Premium bonds: Christmas turkeys or just icing?

premium bond

premium bondMany of us were given Premium Bonds for Christmas when we were little – and they are still around today, but are they “Christmas turkeys” or are they in fact the “icing on the Christmas cake”?

What are Premium Bonds?

They were introduced in the Budget of 1956 by the then Prime Minister Harold McMillan. A lot of people don’t realise that they are in effect a “loan” to the government.  Every time you buy Premium Bonds you are helping the cash flow of the country. When you cash in your Bond, the government guarantees to pay back the full value.

This is why Premium Bonds are considered 100% safe, as they are backed by HM Treasury.

So how do you benefit?

The government pays interest of 1.5% on the amount “borrowed”, which is paid into a prize fund. So instead of paying each individual interest of 1.5% on their investment, the prize fund is divided up amongst Bond holders as a monthly lottery.


  • There is a chance to win £1 million every month
  • There are a million other cash prizes ranging from £25 – £100,000
  • Every £ that you invest gets a separate number, and has an equal chance of winning. So the more you invest, you more chances you have of getting a prize.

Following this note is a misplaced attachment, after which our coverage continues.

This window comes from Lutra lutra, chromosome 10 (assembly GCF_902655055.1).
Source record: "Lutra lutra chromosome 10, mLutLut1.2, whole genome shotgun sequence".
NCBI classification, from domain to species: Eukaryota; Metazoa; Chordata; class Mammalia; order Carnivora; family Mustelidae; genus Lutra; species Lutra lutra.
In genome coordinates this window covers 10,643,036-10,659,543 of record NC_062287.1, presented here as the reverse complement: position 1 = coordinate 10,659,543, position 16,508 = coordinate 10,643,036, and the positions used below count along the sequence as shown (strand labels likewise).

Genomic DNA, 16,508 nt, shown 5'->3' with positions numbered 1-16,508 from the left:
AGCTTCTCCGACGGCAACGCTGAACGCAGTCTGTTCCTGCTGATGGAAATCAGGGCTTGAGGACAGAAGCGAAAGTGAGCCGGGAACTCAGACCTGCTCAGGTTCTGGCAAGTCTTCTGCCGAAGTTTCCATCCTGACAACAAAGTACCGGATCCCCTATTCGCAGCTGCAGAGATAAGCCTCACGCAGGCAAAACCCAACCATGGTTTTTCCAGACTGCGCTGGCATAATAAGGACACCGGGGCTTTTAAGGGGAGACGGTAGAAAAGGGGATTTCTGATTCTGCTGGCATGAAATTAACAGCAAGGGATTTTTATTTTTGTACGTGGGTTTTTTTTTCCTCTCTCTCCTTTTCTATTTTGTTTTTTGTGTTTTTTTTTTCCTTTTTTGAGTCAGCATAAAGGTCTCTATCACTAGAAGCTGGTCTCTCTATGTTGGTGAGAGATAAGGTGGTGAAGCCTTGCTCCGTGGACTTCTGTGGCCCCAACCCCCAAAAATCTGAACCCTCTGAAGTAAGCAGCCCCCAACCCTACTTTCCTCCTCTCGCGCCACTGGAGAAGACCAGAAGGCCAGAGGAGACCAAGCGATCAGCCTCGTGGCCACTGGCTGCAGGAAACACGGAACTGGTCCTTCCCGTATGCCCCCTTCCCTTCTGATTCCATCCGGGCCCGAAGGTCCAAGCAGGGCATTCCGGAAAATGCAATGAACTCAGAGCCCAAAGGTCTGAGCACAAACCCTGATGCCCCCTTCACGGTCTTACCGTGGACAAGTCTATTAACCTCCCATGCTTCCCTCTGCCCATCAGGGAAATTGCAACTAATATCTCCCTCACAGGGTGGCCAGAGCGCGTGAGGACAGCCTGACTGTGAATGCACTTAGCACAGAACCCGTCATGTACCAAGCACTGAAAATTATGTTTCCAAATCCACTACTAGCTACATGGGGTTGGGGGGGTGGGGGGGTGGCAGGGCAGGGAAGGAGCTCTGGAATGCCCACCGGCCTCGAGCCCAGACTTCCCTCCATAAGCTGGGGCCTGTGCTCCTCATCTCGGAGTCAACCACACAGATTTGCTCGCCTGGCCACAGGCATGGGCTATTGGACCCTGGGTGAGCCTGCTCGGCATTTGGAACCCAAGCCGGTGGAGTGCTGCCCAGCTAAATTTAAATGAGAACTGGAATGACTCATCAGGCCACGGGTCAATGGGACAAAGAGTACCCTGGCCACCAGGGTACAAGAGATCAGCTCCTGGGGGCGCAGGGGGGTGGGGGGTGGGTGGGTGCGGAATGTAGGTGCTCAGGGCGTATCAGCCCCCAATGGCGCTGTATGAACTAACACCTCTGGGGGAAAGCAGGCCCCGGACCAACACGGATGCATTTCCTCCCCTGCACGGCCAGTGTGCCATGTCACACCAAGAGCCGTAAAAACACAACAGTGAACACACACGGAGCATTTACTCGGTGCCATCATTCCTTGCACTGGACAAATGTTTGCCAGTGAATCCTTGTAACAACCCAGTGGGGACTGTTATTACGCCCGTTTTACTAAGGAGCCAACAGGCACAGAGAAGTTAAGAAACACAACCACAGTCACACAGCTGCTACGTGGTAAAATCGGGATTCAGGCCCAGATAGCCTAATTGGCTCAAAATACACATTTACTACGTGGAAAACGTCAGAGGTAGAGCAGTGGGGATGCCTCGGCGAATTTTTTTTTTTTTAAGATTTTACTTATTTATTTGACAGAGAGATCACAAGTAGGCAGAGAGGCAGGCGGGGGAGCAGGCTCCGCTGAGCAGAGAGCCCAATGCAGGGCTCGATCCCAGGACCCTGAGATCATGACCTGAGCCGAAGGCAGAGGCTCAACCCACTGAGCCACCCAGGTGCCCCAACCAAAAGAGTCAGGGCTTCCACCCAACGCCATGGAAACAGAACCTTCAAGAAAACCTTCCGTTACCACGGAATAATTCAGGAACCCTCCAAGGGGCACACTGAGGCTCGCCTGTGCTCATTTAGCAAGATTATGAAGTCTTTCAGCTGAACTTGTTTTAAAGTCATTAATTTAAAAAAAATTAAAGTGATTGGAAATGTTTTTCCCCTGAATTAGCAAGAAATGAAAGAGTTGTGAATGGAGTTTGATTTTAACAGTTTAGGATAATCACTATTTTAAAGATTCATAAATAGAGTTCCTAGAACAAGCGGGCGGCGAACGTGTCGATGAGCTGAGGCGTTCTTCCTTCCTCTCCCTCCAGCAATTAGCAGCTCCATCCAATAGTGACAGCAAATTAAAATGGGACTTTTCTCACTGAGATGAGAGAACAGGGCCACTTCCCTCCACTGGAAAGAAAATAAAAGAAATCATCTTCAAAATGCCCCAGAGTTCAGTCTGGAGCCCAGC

• All prizes are completely tax-free

Technical detail

  • Minimum investment is £100
  • Maximum investment per individual is £30,000
  • You can buy Bonds on behalf of your child and you would be nominated “parent” or “guardian” until they are 16
  • Once you have purchased the bonds you can cash them in at any time

What’s wrong with Premium Bonds?

  • You will not receive any interest on your money
  • This means that if you hold them for a long time, when you cash them in, they may be worth less in buying power (thanks to inflation)
  • No guarantee of any prizes
  • What’s right with Premium Bonds?
  • Your money is 100% secure
  • Your money is “out of sight out of mind” – you are less likely to cash them in than you are to raid a savings account
  • You could win a small prize
  • You could win a large prize!
  • Unlike interest in the bank or building society, prizes are tax-free
  • While interest rates in the bank or building society remain as low as they are, you are not losing out on much by saving in Premium Bonds.
  • Like the National Lottery, you have to “be in it to win it”, but at least with Premium Bonds you get your money back at the end of the day!

So if you want to be sure of getting some interest on your money, you should put your money in an interest bearing account.  If however, you are excited by the possibility of a win, then fill Santa’s boots!

Henrietta Oxlade is an Independent Financial Planner with Radcliffe & Newlands and MyFamilyClub’s in-house finance sage! She has been advising individual clients since March 1988, which is why many of her clients consider her part of the family. If you want to get in touch with Henrietta, email us on [email protected] and we’ll put you in touch.